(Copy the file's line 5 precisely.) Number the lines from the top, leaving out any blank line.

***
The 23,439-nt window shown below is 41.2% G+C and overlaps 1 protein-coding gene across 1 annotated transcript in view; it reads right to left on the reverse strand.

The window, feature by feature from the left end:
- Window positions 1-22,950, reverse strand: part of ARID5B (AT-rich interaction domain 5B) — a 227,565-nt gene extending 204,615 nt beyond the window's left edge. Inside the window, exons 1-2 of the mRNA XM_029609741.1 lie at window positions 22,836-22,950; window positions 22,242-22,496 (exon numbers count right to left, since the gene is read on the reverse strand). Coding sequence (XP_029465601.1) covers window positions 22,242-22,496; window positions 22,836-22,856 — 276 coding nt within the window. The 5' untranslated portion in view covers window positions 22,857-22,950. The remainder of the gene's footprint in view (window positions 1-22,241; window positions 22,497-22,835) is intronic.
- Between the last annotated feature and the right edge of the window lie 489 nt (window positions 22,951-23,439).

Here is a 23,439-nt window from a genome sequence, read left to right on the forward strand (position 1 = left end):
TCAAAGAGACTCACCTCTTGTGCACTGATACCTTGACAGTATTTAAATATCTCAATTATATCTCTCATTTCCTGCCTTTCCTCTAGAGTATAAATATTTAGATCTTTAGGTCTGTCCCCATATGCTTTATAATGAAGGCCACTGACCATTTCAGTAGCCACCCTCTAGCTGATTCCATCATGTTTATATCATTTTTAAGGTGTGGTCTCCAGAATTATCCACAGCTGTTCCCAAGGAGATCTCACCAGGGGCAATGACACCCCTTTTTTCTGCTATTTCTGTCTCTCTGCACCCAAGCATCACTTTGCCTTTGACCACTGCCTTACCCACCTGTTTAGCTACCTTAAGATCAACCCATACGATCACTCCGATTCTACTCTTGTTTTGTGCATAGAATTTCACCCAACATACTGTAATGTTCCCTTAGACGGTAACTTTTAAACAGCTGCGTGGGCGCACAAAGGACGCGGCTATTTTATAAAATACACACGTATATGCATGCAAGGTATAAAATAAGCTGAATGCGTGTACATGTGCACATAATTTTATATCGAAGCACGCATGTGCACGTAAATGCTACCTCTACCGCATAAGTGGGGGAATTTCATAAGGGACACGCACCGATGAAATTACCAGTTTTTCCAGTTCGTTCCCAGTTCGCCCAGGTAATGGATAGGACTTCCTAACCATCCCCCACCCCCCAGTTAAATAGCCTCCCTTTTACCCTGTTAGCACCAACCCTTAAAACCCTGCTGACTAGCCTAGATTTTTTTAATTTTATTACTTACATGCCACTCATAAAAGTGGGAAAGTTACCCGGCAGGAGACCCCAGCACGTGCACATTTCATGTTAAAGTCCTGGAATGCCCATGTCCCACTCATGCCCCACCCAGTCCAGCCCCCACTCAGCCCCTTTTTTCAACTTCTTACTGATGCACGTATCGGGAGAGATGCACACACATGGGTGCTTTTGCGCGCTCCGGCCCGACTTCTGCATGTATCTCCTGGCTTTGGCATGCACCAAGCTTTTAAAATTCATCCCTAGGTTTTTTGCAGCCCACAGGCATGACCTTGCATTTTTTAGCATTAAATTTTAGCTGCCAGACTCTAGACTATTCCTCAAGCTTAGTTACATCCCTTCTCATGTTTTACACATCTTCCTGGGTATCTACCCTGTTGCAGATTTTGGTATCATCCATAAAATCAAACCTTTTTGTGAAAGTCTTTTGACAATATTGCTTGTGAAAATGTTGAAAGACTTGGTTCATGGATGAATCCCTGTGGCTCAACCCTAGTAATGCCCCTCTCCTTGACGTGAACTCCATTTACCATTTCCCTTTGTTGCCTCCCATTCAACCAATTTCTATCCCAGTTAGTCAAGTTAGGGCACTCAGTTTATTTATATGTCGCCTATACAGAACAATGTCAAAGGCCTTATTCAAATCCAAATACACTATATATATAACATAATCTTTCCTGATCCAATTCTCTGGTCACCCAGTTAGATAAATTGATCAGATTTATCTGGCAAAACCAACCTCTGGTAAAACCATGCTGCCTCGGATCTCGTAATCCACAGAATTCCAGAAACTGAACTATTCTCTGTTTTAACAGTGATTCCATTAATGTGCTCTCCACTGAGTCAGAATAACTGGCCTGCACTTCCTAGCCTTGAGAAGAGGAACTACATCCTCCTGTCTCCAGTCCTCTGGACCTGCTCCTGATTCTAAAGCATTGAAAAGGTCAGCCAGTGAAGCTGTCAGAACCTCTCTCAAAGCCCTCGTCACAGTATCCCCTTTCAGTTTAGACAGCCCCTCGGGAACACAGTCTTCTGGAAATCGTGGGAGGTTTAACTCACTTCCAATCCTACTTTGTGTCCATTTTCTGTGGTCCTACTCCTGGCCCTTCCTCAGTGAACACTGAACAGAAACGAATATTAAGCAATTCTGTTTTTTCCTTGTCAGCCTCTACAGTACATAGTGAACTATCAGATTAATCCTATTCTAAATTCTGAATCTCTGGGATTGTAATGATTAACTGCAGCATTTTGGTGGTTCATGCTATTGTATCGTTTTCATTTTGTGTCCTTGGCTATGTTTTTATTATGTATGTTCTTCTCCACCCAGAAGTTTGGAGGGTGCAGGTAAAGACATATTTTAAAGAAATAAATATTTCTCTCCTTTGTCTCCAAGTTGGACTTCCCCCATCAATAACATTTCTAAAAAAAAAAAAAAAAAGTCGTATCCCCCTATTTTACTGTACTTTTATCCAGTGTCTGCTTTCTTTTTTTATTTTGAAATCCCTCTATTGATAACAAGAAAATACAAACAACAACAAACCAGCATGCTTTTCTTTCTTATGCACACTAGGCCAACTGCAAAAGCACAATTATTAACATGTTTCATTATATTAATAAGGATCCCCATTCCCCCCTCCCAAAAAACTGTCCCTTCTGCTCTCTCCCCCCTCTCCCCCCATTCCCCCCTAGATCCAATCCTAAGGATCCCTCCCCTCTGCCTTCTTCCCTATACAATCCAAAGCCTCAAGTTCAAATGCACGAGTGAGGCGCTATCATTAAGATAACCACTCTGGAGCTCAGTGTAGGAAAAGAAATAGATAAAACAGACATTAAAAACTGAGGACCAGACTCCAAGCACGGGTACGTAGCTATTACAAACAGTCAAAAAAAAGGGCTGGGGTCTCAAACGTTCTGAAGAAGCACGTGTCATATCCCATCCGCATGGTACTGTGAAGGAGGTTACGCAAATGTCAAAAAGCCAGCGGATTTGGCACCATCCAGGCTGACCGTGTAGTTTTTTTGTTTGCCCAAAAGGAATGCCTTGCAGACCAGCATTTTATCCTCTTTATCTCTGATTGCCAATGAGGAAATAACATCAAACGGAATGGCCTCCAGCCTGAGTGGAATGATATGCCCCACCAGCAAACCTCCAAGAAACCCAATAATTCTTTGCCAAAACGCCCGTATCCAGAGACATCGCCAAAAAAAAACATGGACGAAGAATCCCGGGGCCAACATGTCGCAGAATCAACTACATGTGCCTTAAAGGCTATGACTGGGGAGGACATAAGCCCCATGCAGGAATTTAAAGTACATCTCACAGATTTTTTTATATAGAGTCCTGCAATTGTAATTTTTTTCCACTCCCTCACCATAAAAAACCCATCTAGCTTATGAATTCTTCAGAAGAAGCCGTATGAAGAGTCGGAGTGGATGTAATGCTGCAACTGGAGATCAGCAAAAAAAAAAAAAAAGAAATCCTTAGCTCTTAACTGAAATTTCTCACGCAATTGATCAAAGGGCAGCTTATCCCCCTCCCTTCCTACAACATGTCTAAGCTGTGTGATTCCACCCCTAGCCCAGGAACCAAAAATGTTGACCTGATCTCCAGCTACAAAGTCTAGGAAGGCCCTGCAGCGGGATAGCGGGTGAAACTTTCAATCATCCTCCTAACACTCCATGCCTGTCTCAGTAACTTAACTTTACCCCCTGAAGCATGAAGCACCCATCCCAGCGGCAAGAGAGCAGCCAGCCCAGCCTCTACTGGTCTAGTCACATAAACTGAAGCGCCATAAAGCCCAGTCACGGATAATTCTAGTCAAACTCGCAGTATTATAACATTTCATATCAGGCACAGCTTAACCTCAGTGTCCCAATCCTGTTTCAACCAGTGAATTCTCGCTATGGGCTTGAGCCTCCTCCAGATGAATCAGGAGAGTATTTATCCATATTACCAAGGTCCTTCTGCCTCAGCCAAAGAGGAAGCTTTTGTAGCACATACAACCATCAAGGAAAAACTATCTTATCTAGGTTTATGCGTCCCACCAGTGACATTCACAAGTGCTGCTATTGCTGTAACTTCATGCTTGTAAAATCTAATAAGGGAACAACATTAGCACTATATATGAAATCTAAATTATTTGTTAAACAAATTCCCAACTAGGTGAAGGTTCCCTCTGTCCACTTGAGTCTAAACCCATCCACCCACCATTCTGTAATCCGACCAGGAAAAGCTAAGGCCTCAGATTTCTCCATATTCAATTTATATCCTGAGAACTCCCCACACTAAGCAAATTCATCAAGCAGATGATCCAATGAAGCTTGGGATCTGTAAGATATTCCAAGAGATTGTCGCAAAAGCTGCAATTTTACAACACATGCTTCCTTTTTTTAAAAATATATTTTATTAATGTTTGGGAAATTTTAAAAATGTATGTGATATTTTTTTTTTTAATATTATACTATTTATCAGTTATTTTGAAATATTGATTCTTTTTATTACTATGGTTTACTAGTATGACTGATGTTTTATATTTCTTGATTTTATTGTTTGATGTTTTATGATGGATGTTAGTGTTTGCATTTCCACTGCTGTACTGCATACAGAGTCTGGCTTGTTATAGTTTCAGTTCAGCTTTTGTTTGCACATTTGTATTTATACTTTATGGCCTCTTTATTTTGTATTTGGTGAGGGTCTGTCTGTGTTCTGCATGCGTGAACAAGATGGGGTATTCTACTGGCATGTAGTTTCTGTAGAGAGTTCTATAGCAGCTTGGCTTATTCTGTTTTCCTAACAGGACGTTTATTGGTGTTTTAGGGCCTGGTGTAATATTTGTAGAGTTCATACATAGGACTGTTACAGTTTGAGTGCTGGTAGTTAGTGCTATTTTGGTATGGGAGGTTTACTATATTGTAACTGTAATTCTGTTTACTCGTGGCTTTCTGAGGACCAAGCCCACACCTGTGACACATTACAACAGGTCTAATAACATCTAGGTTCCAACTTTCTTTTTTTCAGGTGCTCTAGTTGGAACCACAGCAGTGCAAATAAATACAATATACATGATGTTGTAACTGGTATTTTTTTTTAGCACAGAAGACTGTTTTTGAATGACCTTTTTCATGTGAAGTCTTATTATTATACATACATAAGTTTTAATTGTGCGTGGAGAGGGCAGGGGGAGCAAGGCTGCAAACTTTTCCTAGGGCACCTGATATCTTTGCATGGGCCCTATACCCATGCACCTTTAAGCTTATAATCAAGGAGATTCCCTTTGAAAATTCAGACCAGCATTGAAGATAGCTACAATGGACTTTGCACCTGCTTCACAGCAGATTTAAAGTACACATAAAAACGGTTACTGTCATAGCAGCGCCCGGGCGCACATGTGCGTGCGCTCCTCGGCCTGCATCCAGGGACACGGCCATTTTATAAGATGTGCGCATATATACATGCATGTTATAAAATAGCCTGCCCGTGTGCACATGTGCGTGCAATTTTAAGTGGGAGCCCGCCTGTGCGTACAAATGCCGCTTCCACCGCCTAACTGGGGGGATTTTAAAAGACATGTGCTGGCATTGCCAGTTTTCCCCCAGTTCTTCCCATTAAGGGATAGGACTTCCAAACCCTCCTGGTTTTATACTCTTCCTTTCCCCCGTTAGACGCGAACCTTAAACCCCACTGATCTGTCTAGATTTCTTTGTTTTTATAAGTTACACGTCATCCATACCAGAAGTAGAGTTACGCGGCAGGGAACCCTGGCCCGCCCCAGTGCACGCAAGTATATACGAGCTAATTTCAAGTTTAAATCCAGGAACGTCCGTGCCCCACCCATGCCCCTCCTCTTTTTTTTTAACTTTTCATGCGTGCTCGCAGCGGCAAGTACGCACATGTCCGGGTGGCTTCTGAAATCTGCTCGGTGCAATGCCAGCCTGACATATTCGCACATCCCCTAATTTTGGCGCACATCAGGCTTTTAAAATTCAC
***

Here is a 23,439-nt window from a genome sequence, read left to right on the forward strand (position 1 = left end):